Shoulder pain involves any pain in or around the shoulder joint.
The tendons pass underneath a rigid bony arch in the shoulder. The most common cause of shoulder pain is when the tendons become trapped under this arch. The compressed tendons become inflamed or damaged, a condition called rotator cuff tendinitis. This can occur from:
- General wear and tear as you get older
- An activity that requires constant shoulder use, such as baseball pitching, or work activities in which you need to raise your shoulder
- An injury
Shoulder pain can also be due to:
Arthritis in the joints around the shoulder (gradual narrowing of the joints and loss of protective cartilage).
Bursitis (inflammation of a fluid-filled sac, or bursa, that lies between tendon and skin or between tendon and bone). Normally a bursa protects the joint and helps make movement more fluid.
- Fractures of the shoulder bones.
- Frozen shoulder syndrome occurs when the muscles, tendons, and ligaments stiffen up inside the shoulder and make any motion painful and difficult.
- Inflammation of nearby tendons, such as those connected to the bicep muscles of your arms, from overuse or injury.
- Dislocation of your shoulder, which is when the ball-shaped head of your arm comes out of the socket.
When you first feel shoulder pain, apply ice for up to 15 minutes, then leave it off for 15 minutes. Repeat this cycle for several hours. Wrap the ice in a cloth. Do NOT apply ice directly to the skin. Then, continue to ice 3 to 4 times a day for 2 to 3 days.
Rest the shoulder from activity for the next few days. When the pain and swelling have subsided, gradually begin regular activity. Consider seeing a physical therapist for help doing this safely.
Ibuprofen or acetaminophen (Tylenol) may help reduce inflammation and pain.
Call 911 if you feel sudden pressure or crushing pain in your shoulder, especially if it extends from your chest, jaw, or neck, or occurs with shortness of breath, dizziness, or sweating. Very sudden shoulder pain can, occasionally, be a sign of a heart attack.
If you just had a severe blow or injury and your painful shoulder is swollen, badly bruised, or bleeding, get safely to an emergency room where they will check for a fracture or dislocation.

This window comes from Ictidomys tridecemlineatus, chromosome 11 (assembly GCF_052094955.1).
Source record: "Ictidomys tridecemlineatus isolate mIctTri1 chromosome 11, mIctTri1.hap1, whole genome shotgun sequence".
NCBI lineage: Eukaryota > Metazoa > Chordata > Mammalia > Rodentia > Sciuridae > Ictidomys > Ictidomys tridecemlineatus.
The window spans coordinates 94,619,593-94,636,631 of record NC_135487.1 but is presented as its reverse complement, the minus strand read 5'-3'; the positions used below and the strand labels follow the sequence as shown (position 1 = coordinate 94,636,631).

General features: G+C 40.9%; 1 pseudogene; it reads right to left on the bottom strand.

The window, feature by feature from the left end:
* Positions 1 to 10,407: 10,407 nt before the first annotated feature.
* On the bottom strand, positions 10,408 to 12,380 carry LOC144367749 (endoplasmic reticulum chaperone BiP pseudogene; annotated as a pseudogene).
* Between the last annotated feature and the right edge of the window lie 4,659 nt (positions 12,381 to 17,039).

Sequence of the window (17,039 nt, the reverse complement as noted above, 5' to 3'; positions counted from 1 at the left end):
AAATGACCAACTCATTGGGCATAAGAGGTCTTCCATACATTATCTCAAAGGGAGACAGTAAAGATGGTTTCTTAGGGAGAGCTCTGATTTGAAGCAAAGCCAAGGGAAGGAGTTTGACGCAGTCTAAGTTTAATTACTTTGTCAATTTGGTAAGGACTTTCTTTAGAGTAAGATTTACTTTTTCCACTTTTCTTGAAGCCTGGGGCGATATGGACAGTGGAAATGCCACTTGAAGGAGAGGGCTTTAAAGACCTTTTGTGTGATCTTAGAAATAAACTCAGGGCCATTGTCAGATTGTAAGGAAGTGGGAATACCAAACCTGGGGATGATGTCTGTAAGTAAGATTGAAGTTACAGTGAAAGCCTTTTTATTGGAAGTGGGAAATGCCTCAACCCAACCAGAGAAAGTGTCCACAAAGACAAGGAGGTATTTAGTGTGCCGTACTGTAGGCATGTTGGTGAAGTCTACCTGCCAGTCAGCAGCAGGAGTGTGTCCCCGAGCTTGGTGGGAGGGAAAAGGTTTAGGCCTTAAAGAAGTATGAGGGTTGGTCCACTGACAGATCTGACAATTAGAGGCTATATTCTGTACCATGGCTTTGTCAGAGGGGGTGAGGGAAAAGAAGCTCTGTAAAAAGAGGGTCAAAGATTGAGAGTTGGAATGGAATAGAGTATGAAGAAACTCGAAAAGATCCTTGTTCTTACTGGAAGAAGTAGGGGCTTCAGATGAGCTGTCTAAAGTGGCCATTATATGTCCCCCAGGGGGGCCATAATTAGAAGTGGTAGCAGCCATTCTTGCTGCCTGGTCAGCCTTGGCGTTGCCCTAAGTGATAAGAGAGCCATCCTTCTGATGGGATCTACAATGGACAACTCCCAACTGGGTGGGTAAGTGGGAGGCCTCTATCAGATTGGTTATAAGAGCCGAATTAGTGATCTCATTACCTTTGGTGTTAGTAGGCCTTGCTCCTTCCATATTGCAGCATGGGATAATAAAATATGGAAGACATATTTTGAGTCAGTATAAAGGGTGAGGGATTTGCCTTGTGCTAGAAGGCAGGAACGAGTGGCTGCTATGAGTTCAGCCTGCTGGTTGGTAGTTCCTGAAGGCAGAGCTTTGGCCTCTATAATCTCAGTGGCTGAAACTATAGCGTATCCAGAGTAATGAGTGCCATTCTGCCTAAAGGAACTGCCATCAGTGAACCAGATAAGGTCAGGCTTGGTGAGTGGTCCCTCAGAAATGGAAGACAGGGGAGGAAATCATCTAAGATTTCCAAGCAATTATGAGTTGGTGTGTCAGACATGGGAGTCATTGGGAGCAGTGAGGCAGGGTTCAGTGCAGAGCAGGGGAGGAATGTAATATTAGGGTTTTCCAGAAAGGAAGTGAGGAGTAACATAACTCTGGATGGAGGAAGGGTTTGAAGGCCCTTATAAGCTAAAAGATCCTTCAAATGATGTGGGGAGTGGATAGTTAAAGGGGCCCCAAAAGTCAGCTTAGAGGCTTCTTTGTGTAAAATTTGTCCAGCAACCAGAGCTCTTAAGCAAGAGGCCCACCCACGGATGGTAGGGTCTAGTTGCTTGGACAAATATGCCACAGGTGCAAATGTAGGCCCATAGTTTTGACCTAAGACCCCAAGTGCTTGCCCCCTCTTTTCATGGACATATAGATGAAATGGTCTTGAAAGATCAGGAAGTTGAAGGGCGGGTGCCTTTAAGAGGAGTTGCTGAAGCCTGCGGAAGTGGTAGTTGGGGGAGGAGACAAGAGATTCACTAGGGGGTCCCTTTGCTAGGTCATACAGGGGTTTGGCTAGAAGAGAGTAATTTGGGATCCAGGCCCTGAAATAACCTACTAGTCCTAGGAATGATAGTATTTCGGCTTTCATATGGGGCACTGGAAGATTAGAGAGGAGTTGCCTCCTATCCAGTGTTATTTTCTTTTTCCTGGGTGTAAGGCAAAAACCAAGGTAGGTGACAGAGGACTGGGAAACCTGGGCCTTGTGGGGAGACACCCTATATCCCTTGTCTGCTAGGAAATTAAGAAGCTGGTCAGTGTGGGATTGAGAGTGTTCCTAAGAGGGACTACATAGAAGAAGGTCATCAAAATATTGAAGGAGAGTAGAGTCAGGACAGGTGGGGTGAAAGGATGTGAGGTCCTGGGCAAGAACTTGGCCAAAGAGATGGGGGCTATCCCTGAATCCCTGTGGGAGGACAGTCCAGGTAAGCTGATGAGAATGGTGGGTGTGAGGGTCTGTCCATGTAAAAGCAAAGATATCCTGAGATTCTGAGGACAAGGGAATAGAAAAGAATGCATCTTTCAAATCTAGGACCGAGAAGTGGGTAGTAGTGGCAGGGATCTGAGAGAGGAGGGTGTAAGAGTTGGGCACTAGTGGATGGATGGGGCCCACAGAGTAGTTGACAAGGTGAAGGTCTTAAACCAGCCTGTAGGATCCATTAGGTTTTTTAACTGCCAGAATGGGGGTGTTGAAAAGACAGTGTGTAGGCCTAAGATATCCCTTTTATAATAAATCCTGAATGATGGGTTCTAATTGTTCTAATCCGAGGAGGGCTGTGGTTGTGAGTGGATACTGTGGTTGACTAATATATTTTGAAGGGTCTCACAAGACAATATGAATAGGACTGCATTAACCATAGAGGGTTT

Contact your doctor if:
- You have fever, swelling, or redness.
- You are unable to use the joint.
- Your pain lasts more than 1 - 2 weeks despite self-care measures.
- Your arm turns red or bluish, or begins to swell.
Your health care provider will perform a physical examination, including a detailed examination of the shoulder, and ask questions such as:
- Does the pain affect one or both shoulders?
- Does your pain travel from the shoulder to other joints?
- Where in your shoulder do you feel the pain? The front, side, or top?
- Does the pain occur when you lift your arm overhead or away from your body?
- Did your pain start suddenly? Is it severe? Or, did it begin slowly and mildly and then get worse?
Diagnostic tests that may be performed vary depending on the results of your physical examination. Treatment may include the following:
- Nonsteroidal anti-inflammatory drugs (NSAIDs)
- A corticosteroid injection
- Referral to a physical therapist and instructions on rehabilitation
Surgery is a last resort.
The shoulder is the most mobile joint in the human body. The rotator cuff in the shoulder is made up of four tendons. These tendons give the shoulder a wide range of motion.
Any swelling, inflammation, tearing, or bony changes around these tendons causes pain when a person tries to move the arm above the head, behind the back, or straight out in front.
- If you have had shoulder pain in the past, use ice and ibuprofen after exercising.
- Learn proper exercises to stretch and strengthen your rotator cuff tendons and shoulder muscles. A doctor or physical therapist can help.
- If you are recovering from tendinitis, continue to perform range-of-motion exercises to avoid "frozen shoulder."
- In sports-related activities, learn proper techniques to prevent painful and expensive shoulder problems.
Miller RH, Dlabach JA. Shoulder and elbow injuries. In: Canale ST, Beatty JH, eds. Campbell's Operative Orthopaedics. 11th ed. Philadelphia, Pa: Mosby Elsevier; 2007:chap 44.
Krabak BJ, Banks NL. Adhesive capsulitis. In: Frontera WR, Silver JK, eds. Essentials of Physical Medicine and Rehabilitation. 2nd ed. Philadelphia, Pa: Saunders Elsevier; 2008:chap 10.
Review Date: 8/26/2009
Reviewed By: Dennis Ogiela, MD, Orthopedic Surgeon, Danbury Hospital, Danbury, CT. Review provided by VeriMed Healthcare Network. Also reviewed by David Zieve, MD, MHA, Medical Director, A.D.A.M., Inc.
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